The Black community is hesitant for good reason, says Dr. Bea, alluding to the legacy of racism in clinical trials. The most famous example is the Tuskegee study, in which Black men were unknowingly infected with syphilis and then denied adequate treatment. Still, Dr. Bea views clinical trials as a chance for science to improve and increase access to care; especially in cases where a treatment option hasn’t been approved for public use, but a patient needs it to survive. The advancements we’ve seen in care, like reduced rates of mandatory mastectomy, are all thanks to clinical trials.
Many factors influence care and awareness of treatment options, including Black women being less likely to have a strong relationship with their providers, says Charlotte D. Owens, M.D., adjunct assistance clinical professor of Obstetrics and Gynecology at the Morehouse School of Medicine. There’s some hesitancy, too, around the trustworthiness of providers and the medical establishment. In this tense construct, it’s not surprising that providers assume Black patients are not interested in participating in clinical trials.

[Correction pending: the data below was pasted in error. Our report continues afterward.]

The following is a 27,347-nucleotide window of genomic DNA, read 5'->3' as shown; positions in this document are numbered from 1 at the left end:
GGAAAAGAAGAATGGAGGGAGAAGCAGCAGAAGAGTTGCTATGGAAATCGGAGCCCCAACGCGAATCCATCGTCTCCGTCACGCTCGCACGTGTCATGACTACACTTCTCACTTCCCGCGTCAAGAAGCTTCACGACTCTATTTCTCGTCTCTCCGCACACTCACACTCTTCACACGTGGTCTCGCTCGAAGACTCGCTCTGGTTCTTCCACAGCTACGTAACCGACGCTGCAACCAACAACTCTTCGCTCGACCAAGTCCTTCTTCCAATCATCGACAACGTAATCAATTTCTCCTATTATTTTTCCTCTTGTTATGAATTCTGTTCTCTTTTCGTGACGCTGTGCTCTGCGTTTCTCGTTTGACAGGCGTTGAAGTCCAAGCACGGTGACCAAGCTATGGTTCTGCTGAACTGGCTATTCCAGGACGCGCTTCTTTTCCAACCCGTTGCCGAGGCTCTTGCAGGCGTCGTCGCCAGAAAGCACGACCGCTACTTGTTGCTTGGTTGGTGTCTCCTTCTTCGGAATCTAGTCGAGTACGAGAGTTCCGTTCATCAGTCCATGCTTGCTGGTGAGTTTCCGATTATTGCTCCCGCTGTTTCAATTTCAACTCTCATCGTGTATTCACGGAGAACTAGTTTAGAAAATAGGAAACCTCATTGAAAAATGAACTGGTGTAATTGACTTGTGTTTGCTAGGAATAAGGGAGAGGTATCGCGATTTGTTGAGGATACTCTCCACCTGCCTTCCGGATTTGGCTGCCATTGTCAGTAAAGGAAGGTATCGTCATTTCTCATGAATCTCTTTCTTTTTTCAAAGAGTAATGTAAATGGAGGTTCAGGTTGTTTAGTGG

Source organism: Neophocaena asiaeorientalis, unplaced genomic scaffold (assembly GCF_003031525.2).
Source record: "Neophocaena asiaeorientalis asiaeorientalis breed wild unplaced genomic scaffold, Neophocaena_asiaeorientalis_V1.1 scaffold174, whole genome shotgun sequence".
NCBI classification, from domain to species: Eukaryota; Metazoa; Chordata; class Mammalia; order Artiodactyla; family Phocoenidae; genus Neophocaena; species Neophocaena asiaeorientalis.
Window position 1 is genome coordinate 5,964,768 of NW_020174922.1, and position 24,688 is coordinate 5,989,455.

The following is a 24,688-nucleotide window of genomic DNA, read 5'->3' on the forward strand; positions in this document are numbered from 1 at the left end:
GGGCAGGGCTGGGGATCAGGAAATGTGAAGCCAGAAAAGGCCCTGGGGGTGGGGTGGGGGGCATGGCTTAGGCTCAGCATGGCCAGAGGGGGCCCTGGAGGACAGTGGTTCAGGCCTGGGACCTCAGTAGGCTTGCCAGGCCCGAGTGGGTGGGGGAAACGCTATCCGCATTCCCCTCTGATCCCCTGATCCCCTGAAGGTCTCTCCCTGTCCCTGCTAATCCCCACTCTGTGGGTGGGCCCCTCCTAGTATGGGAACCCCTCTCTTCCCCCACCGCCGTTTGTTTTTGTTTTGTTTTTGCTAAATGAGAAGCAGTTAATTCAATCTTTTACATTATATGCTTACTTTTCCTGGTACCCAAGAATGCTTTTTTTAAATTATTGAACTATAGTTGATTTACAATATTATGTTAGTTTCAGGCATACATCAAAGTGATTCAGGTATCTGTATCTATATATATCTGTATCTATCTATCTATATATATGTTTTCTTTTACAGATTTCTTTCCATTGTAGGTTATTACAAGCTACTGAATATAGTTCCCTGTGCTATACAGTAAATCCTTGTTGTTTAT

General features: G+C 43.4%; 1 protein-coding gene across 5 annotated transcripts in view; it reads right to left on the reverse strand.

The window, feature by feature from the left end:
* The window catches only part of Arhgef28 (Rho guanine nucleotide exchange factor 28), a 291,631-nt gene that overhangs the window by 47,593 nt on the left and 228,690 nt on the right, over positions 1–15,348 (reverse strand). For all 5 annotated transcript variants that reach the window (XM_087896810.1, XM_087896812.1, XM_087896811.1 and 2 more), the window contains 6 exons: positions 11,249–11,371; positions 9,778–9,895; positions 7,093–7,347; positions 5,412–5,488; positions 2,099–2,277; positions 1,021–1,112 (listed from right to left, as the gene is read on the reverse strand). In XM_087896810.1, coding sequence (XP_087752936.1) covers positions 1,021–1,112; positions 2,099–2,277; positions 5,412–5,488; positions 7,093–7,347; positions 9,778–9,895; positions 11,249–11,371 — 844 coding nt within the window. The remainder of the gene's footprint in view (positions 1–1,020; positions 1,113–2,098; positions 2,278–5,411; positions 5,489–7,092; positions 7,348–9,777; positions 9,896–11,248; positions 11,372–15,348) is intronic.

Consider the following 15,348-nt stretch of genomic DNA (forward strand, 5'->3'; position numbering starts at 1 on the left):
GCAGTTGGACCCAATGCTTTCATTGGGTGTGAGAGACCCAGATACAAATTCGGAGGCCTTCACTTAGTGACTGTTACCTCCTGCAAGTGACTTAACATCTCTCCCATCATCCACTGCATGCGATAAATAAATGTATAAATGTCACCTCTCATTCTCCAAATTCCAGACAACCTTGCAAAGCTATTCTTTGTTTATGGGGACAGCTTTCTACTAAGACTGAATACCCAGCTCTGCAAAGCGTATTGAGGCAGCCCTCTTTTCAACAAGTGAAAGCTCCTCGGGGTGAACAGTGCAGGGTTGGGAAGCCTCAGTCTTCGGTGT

The Aspen Institute defines structural racism as “a system in which public policies, institutional practices, cultural representations, and other norms work to perpetuate racial group inequity.” Unfortunately, it is present in medical institutions, too.
Studies have shown that medical personnel continue to hold racial biases, rating the pain of Black Americans as lower than that of their white counterparts, leading to less accurate treatment and trial recommendations.
Structural racism doesn’t occur just on an individual physician level. The US Preventive Services Task Force, for example, recommends mammography screening to begin at 50, ignoring the fact that Black women often develop the disease at much younger ages.